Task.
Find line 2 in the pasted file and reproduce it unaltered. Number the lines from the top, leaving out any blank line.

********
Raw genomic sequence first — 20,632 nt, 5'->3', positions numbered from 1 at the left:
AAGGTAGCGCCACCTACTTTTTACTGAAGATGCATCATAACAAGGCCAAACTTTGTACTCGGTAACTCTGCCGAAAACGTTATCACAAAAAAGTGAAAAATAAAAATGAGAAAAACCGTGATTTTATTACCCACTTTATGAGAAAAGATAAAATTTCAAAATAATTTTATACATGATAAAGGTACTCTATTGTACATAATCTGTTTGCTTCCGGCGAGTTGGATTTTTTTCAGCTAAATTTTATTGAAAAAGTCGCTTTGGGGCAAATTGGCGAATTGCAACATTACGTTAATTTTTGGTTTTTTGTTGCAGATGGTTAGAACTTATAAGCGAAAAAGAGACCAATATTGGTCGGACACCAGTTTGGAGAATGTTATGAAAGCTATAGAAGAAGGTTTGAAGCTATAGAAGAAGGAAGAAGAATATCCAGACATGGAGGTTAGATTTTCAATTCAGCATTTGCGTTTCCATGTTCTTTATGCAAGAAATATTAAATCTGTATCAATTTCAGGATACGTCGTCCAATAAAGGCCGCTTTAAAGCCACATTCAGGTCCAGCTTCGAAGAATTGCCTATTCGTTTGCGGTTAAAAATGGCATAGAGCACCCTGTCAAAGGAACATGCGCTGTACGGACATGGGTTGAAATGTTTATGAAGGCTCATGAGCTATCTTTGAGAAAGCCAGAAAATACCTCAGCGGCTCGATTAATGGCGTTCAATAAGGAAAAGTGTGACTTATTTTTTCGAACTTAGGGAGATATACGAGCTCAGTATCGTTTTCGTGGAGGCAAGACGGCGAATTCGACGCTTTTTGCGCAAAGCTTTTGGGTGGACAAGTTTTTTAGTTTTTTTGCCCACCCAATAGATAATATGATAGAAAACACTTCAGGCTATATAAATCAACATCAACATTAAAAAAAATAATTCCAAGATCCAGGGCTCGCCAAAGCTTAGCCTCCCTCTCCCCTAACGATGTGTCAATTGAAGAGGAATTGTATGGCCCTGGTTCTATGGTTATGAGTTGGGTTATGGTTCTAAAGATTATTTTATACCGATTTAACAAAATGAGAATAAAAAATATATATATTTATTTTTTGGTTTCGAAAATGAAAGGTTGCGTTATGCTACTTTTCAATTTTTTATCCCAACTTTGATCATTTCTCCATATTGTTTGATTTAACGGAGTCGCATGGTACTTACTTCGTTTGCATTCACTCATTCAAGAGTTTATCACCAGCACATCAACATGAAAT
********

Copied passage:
AAGGTAGCGCCACCTACTTTTTACTGAAGATGCATCATAACAAGGCCAAACTTTGTACTCGGTAACTCTGCCGAAAACGTTATCACAAAAAAGTGAAAAATAAAAATGAGAAAAACCGTGATTTTATTACCCACTTTATGAGAAAAGATAAAATTTCAAAATAATTTTATACATGATAAAGGTACTCTATTGTACATAATCTGTTTGCTTCCGGCGAGTTGGATTTTTTTCAGCTAAATTTTATTGAAAAAGTCGCTTTGGGGCAAATTGGCGAATTGCAACATTACGTTAATTTTTGGTTTTTTGTTGCAGATGGTTAGAACTTATAAGCGAAAAAGAGACCAATATTGGTCGGACACCAGTTTGGAGAATGTTATGAAAGCTATAGAAGAAGGTTTGAAGCTATAGAAGAAGGAAGAAGAATATCCAGACATGGAGGTTAGATTTTCAATTCAGCATTTGCGTTTCCATGTTCTTTATGCAAGAAATATTAAATCTGTATCAATTTCAGGATACGTCGTCCAATAAAGGCCGCTTTAAAGCCACATTCAGGTCCAGCTTCGAAGAATTGCCTATTCGTTTGCGGTTAAAAATGGCATAGAGCACCCTGTCAAAGGAACATGCGCTGTACGGACATGGGTTGAAATGTTTATGAAGGCTCATGAGCTATCTTTGAGAAAGCCAGAAAATACCTCAGCGGCTCGATTAATGGCGTTCAATAAGGAAAAGTGTGACTTATTTTTTCGAACTTAGGGAGATATACGAGCTCAGTATCGTTTTCGTGGAGGCAAGACGGCGAATTCGACGCTTTTTGCGCAAAGCTTTTGGGTGGACAAGTTTTTTAGTTTTTTTGCCCACCCAATAGATAATATGATAGAAAACACTTCAGGCTATATAAATCAACATCAACATTAAAAAAAATAATTCCAAGATCCAGGGCTCGCCAAAGCTTAGCCTCCCTCTCCCCTAACGATGTGTCAATTGAAGAGGAATTGTATGGCCCTGGTTCTATGGTTATGAGTTGGGTTATGGTTCTAAAGATTATTTTATACCGATTTAACAAAATGAGAATAAAAAATATATATATTTATTTTTTGGTTTCGAAAATGAAAGGTTGCGTTATGCTACTTTTCAATTTTTTATCCCAACTTTGATCATTTCTCCATATTGTTTGATTTAACGGAGTCGCATGGTACTTACTTCGTTTGCATTCACTCATTCAAGAGTTTATCACCAGCACATCAACATGAAAT